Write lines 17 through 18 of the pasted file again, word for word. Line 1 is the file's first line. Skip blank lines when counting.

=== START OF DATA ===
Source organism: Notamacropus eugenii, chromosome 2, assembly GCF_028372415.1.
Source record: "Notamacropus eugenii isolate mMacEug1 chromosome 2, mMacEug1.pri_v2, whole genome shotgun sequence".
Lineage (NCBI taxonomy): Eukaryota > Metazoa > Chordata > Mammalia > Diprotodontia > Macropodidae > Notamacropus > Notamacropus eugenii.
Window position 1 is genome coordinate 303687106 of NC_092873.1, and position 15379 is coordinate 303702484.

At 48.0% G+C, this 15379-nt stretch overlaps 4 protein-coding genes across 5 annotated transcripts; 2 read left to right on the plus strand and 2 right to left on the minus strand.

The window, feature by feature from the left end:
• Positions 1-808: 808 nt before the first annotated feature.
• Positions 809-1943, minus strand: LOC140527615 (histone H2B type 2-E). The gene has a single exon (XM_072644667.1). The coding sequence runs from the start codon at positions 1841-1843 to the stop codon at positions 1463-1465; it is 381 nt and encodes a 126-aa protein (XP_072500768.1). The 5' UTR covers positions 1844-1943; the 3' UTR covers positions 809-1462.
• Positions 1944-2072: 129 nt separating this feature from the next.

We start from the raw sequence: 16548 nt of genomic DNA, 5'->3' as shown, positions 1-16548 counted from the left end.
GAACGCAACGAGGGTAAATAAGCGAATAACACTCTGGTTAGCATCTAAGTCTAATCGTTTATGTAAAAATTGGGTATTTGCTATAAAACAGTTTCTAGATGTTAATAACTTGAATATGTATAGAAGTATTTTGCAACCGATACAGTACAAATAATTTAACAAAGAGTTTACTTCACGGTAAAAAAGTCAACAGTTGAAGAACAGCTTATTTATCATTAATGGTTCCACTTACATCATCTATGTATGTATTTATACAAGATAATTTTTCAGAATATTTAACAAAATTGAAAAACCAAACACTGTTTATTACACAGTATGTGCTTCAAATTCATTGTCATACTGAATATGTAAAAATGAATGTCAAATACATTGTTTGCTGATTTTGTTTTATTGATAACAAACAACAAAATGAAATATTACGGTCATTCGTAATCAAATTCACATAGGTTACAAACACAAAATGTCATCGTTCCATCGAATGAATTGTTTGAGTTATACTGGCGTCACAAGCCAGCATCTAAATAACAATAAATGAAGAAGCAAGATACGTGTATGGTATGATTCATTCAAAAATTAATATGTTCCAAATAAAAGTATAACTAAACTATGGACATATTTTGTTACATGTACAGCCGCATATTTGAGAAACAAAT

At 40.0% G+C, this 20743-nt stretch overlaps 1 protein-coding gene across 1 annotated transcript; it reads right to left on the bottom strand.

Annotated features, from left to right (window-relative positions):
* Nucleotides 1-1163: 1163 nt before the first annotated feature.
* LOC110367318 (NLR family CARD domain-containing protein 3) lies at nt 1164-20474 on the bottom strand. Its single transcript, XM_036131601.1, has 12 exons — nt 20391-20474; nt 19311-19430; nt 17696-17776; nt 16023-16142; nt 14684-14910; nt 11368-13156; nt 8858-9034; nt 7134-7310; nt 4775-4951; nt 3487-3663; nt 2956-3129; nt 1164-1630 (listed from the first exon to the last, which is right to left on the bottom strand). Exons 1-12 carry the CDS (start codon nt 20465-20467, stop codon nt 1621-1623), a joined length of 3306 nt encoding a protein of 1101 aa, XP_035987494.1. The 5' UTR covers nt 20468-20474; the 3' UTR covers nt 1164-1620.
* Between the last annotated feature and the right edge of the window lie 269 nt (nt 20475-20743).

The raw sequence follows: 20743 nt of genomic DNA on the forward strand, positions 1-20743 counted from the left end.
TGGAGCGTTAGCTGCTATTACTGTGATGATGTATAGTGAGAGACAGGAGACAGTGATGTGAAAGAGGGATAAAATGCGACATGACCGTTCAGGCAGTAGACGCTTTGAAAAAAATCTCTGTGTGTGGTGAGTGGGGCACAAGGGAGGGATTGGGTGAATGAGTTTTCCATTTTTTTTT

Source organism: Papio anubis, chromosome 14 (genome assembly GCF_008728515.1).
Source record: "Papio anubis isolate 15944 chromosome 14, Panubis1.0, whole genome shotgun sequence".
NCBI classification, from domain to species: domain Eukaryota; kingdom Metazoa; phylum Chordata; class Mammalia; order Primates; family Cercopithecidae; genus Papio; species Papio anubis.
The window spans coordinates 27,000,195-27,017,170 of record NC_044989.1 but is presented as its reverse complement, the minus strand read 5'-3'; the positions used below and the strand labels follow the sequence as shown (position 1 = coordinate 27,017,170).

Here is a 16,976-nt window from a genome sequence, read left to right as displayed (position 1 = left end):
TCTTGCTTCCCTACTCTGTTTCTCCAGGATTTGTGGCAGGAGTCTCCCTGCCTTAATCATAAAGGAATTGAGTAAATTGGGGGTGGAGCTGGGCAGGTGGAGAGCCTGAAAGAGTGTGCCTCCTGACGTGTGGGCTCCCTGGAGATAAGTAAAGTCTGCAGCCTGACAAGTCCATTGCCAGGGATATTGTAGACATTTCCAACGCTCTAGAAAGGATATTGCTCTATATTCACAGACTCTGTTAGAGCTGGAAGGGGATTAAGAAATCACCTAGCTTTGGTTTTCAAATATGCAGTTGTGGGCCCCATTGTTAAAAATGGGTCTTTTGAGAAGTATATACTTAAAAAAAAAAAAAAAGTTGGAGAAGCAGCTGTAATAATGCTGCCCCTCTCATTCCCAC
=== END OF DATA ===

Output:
The raw sequence follows: 20743 nt of genomic DNA on the forward strand, positions 1-20743 counted from the left end.
TGGAGCGTTAGCTGCTATTACTGTGATGATGTATAGTGAGAGACAGGAGACAGTGATGTGAAAGAGGGATAAAATGCGACATGACCGTTCAGGCAGTAGACGCTTTGAAAAAAATCTCTGTGTGTGGTGAGTGGGGCACAAGGGAGGGATTGGGTGAATGAGTTTTCCATTTTTTTTT